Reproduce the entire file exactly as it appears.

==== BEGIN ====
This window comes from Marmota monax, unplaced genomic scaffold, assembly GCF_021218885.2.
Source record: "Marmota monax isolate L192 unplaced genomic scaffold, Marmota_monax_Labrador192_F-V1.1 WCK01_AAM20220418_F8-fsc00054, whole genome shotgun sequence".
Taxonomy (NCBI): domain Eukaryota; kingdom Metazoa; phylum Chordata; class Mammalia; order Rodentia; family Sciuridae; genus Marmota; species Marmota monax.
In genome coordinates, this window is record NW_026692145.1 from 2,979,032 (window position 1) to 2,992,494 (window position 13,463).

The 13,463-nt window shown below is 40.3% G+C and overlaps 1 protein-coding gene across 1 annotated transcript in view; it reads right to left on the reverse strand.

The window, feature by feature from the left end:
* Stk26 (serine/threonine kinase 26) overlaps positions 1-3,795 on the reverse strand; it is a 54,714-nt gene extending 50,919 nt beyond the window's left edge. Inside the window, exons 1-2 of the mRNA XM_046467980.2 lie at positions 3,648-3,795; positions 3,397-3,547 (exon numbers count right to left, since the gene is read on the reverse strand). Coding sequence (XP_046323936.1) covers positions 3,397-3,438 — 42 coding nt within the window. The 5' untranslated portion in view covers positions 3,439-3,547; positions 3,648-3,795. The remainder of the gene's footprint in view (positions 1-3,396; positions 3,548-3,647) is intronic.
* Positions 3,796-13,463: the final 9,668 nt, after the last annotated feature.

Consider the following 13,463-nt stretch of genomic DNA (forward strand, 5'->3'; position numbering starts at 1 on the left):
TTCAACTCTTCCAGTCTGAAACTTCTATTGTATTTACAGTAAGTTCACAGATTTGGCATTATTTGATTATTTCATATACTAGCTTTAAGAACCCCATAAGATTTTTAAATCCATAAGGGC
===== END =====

This window comes from Marmota monax, unplaced genomic scaffold, assembly GCF_021218885.2.
Source record: "Marmota monax isolate L192 unplaced genomic scaffold, Marmota_monax_Labrador192_F-V1.1 WCK01_AAM20220418_F8-fsc00054, whole genome shotgun sequence".
Taxonomy (NCBI): domain Eukaryota; kingdom Metazoa; phylum Chordata; class Mammalia; order Rodentia; family Sciuridae; genus Marmota; species Marmota monax.
In genome coordinates, this window is record NW_026692145.1 from 2,979,032 (window position 1) to 2,992,494 (window position 13,463).

The 13,463-nt window shown below is 40.3% G+C and overlaps 1 protein-coding gene across 1 annotated transcript in view; it reads right to left on the reverse strand.

The window, feature by feature from the left end:
* Stk26 (serine/threonine kinase 26) overlaps positions 1-3,795 on the reverse strand; it is a 54,714-nt gene extending 50,919 nt beyond the window's left edge. Inside the window, exons 1-2 of the mRNA XM_046467980.2 lie at positions 3,648-3,795; positions 3,397-3,547 (exon numbers count right to left, since the gene is read on the reverse strand). Coding sequence (XP_046323936.1) covers positions 3,397-3,438 — 42 coding nt within the window. The 5' untranslated portion in view covers positions 3,439-3,547; positions 3,648-3,795. The remainder of the gene's footprint in view (positions 1-3,396; positions 3,548-3,647) is intronic.
* Positions 3,796-13,463: the final 9,668 nt, after the last annotated feature.

Consider the following 13,463-nt stretch of genomic DNA (forward strand, 5'->3'; position numbering starts at 1 on the left):
TTCAACTCTTCCAGTCTGAAACTTCTATTGTATTTACAGTAAGTTCACAGATTTGGCATTATTTGATTATTTCATATACTAGCTTTAAGAACCCCATAAGATTTTTAAATCCATAAGGGC